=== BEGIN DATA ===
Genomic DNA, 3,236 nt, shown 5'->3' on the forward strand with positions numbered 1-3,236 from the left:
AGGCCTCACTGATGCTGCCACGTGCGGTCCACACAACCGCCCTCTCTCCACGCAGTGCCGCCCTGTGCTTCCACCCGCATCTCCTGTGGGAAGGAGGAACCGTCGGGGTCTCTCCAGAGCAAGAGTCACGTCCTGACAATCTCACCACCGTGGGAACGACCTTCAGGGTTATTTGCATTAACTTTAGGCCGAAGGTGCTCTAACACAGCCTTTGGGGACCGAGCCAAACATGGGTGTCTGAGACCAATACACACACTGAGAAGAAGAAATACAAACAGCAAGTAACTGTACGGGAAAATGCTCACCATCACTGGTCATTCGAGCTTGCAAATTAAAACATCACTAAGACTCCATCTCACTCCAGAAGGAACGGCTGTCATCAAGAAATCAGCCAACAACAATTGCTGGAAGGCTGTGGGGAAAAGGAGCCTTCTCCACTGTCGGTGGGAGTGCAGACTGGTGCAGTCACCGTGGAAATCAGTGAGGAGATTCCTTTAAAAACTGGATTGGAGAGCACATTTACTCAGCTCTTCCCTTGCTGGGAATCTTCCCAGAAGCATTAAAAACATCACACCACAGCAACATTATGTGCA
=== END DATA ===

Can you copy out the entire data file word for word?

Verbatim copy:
Genomic DNA, 3,236 nt, shown 5'->3' on the forward strand with positions numbered 1-3,236 from the left:
AGGCCTCACTGATGCTGCCACGTGCGGTCCACACAACCGCCCTCTCTCCACGCAGTGCCGCCCTGTGCTTCCACCCGCATCTCCTGTGGGAAGGAGGAACCGTCGGGGTCTCTCCAGAGCAAGAGTCACGTCCTGACAATCTCACCACCGTGGGAACGACCTTCAGGGTTATTTGCATTAACTTTAGGCCGAAGGTGCTCTAACACAGCCTTTGGGGACCGAGCCAAACATGGGTGTCTGAGACCAATACACACACTGAGAAGAAGAAATACAAACAGCAAGTAACTGTACGGGAAAATGCTCACCATCACTGGTCATTCGAGCTTGCAAATTAAAACATCACTAAGACTCCATCTCACTCCAGAAGGAACGGCTGTCATCAAGAAATCAGCCAACAACAATTGCTGGAAGGCTGTGGGGAAAAGGAGCCTTCTCCACTGTCGGTGGGAGTGCAGACTGGTGCAGTCACCGTGGAAATCAGTGAGGAGATTCCTTTAAAAACTGGATTGGAGAGCACATTTACTCAGCTCTTCCCTTGCTGGGAATCTTCCCAGAAGCATTAAAAACATCACACCACAGCAACATTATGTGCA